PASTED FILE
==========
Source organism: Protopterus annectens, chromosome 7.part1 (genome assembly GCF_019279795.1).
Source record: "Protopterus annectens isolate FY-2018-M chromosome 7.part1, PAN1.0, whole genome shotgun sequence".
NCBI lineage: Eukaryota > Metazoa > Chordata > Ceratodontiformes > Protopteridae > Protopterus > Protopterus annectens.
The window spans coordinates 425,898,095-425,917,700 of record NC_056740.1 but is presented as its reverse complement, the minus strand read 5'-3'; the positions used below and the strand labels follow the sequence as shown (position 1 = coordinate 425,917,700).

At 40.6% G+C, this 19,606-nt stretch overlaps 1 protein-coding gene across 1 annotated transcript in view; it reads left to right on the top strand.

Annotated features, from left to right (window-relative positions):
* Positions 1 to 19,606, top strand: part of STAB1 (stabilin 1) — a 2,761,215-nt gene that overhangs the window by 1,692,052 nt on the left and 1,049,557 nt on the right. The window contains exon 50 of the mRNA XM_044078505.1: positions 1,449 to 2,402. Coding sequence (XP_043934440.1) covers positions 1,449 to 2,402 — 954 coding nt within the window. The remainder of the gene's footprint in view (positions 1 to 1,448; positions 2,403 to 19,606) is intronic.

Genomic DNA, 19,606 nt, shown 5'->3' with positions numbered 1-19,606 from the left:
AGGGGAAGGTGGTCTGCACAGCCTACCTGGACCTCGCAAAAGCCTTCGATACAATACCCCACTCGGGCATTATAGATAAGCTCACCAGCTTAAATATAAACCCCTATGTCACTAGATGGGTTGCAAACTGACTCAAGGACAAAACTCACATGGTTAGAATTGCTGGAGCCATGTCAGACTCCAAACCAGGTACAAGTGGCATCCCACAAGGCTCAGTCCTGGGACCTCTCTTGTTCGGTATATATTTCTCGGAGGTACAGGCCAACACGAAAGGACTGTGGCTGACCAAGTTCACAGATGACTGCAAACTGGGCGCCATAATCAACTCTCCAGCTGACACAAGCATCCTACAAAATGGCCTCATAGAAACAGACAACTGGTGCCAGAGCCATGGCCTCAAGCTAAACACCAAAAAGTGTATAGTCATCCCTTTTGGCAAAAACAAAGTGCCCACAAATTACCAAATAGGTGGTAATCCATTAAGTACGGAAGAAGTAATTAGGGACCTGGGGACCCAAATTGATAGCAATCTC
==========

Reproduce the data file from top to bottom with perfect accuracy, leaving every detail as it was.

Source organism: Protopterus annectens, chromosome 7.part1 (genome assembly GCF_019279795.1).
Source record: "Protopterus annectens isolate FY-2018-M chromosome 7.part1, PAN1.0, whole genome shotgun sequence".
NCBI lineage: Eukaryota > Metazoa > Chordata > Ceratodontiformes > Protopteridae > Protopterus > Protopterus annectens.
The window spans coordinates 425,898,095-425,917,700 of record NC_056740.1 but is presented as its reverse complement, the minus strand read 5'-3'; the positions used below and the strand labels follow the sequence as shown (position 1 = coordinate 425,917,700).

At 40.6% G+C, this 19,606-nt stretch overlaps 1 protein-coding gene across 1 annotated transcript in view; it reads left to right on the top strand.

Annotated features, from left to right (window-relative positions):
* Positions 1 to 19,606, top strand: part of STAB1 (stabilin 1) — a 2,761,215-nt gene that overhangs the window by 1,692,052 nt on the left and 1,049,557 nt on the right. The window contains exon 50 of the mRNA XM_044078505.1: positions 1,449 to 2,402. Coding sequence (XP_043934440.1) covers positions 1,449 to 2,402 — 954 coding nt within the window. The remainder of the gene's footprint in view (positions 1 to 1,448; positions 2,403 to 19,606) is intronic.

Genomic DNA, 19,606 nt, shown 5'->3' with positions numbered 1-19,606 from the left:
AGGGGAAGGTGGTCTGCACAGCCTACCTGGACCTCGCAAAAGCCTTCGATACAATACCCCACTCGGGCATTATAGATAAGCTCACCAGCTTAAATATAAACCCCTATGTCACTAGATGGGTTGCAAACTGACTCAAGGACAAAACTCACATGGTTAGAATTGCTGGAGCCATGTCAGACTCCAAACCAGGTACAAGTGGCATCCCACAAGGCTCAGTCCTGGGACCTCTCTTGTTCGGTATATATTTCTCGGAGGTACAGGCCAACACGAAAGGACTGTGGCTGACCAAGTTCACAGATGACTGCAAACTGGGCGCCATAATCAACTCTCCAGCTGACACAAGCATCCTACAAAATGGCCTCATAGAAACAGACAACTGGTGCCAGAGCCATGGCCTCAAGCTAAACACCAAAAAGTGTATAGTCATCCCTTTTGGCAAAAACAAAGTGCCCACAAATTACCAAATAGGTGGTAATCCATTAAGTACGGAAGAAGTAATTAGGGACCTGGGGACCCAAATTGATAGCAATCTC